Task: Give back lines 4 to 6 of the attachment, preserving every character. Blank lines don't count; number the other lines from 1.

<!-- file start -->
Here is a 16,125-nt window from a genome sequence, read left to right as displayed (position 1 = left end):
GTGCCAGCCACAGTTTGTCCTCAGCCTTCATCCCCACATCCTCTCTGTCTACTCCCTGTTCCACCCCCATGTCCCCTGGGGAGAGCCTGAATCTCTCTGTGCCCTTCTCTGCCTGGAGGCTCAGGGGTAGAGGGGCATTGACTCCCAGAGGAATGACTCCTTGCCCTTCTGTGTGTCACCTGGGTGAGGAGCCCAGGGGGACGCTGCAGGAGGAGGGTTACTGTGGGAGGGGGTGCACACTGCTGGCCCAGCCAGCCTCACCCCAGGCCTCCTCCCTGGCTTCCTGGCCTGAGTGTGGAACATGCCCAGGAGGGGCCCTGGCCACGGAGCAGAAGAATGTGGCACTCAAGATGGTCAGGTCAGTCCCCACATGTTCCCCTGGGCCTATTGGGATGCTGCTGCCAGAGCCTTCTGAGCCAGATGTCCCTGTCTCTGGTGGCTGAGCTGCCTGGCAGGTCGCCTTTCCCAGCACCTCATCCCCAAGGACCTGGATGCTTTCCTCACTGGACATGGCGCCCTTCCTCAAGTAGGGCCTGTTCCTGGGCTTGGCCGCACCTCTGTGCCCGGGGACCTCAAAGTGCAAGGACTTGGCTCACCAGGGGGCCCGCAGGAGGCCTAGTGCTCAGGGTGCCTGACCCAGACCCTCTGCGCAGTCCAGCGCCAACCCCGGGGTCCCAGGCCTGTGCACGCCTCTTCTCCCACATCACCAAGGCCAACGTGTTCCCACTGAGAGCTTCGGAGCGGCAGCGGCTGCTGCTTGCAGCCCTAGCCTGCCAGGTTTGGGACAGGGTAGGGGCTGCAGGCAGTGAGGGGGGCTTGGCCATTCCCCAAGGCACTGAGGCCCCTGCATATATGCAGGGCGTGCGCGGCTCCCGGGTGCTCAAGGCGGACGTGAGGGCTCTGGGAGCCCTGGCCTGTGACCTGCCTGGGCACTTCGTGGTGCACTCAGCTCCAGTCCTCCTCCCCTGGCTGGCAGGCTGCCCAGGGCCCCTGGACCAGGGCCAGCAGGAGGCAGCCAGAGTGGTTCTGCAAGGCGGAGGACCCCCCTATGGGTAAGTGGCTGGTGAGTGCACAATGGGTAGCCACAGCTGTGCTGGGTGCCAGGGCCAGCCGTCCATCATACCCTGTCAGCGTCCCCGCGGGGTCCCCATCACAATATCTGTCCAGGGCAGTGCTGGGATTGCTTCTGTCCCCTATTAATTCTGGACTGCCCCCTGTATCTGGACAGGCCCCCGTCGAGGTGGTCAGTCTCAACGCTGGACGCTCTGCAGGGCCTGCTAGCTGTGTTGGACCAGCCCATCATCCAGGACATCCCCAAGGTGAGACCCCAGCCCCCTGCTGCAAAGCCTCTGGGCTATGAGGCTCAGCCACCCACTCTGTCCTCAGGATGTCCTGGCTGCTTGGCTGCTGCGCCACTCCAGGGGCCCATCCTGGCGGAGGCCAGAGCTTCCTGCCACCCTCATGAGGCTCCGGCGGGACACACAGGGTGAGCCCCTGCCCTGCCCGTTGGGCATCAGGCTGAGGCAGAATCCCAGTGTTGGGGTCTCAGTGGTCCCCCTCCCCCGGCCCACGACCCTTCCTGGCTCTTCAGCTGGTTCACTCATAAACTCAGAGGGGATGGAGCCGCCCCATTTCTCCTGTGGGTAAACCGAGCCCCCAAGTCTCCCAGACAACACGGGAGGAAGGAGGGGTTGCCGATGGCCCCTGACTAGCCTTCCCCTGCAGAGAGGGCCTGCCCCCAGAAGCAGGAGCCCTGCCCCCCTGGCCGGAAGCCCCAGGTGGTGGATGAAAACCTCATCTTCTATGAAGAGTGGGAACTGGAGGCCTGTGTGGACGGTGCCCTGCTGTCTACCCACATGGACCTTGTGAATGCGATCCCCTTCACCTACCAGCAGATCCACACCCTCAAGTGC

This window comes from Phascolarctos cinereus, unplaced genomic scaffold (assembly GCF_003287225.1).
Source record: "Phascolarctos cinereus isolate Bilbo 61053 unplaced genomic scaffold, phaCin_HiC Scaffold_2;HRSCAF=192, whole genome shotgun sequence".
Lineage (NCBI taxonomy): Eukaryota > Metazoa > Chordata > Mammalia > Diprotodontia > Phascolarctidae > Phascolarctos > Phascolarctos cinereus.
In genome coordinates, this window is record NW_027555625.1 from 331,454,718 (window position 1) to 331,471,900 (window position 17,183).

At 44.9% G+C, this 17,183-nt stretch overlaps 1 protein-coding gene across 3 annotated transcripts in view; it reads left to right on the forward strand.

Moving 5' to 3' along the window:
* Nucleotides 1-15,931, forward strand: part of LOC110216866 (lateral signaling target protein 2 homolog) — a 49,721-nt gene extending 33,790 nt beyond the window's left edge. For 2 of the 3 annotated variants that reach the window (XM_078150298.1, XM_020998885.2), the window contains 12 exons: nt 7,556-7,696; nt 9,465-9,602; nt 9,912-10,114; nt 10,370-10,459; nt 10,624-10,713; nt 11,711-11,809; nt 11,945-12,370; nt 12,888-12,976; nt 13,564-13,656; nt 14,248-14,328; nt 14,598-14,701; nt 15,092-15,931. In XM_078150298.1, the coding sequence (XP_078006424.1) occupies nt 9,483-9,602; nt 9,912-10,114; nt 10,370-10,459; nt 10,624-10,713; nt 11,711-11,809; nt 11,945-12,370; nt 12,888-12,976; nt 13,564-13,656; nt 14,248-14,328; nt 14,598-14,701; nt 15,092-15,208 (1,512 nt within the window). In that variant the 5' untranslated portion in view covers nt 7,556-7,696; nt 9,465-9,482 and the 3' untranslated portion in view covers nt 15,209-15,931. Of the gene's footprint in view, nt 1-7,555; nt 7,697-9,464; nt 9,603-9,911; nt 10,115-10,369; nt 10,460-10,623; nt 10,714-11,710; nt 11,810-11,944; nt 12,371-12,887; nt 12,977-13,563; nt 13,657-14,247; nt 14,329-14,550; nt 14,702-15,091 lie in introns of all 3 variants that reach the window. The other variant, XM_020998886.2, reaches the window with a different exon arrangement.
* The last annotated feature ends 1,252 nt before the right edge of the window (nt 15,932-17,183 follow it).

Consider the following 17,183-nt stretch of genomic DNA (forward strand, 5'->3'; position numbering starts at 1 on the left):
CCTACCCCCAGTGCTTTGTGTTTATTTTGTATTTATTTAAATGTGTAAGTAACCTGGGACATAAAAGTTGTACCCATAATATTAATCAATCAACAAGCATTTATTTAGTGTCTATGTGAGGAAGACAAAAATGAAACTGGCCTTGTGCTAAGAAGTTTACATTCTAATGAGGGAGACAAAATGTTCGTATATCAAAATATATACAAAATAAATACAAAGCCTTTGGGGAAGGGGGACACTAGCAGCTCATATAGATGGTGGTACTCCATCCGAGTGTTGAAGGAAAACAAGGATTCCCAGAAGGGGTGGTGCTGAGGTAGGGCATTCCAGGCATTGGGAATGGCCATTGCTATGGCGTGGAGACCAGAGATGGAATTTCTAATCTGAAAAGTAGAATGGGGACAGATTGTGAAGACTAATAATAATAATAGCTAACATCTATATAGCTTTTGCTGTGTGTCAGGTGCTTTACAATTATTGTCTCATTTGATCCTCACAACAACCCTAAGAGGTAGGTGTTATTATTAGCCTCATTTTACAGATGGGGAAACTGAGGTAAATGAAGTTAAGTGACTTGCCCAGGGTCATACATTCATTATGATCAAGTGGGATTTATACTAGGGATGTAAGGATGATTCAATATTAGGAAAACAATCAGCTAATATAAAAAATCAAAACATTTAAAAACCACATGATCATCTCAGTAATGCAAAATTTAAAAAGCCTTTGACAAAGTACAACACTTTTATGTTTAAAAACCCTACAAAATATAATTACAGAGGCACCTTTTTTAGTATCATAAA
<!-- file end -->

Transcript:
Source record: "Phascolarctos cinereus isolate Bilbo 61053 unplaced genomic scaffold, phaCin_HiC Scaffold_2;HRSCAF=192, whole genome shotgun sequence".
Lineage (NCBI taxonomy): Eukaryota > Metazoa > Chordata > Mammalia > Diprotodontia > Phascolarctidae > Phascolarctos > Phascolarctos cinereus.
In genome coordinates, this window is record NW_027555625.1 from 331,454,718 (window position 1) to 331,471,900 (window position 17,183).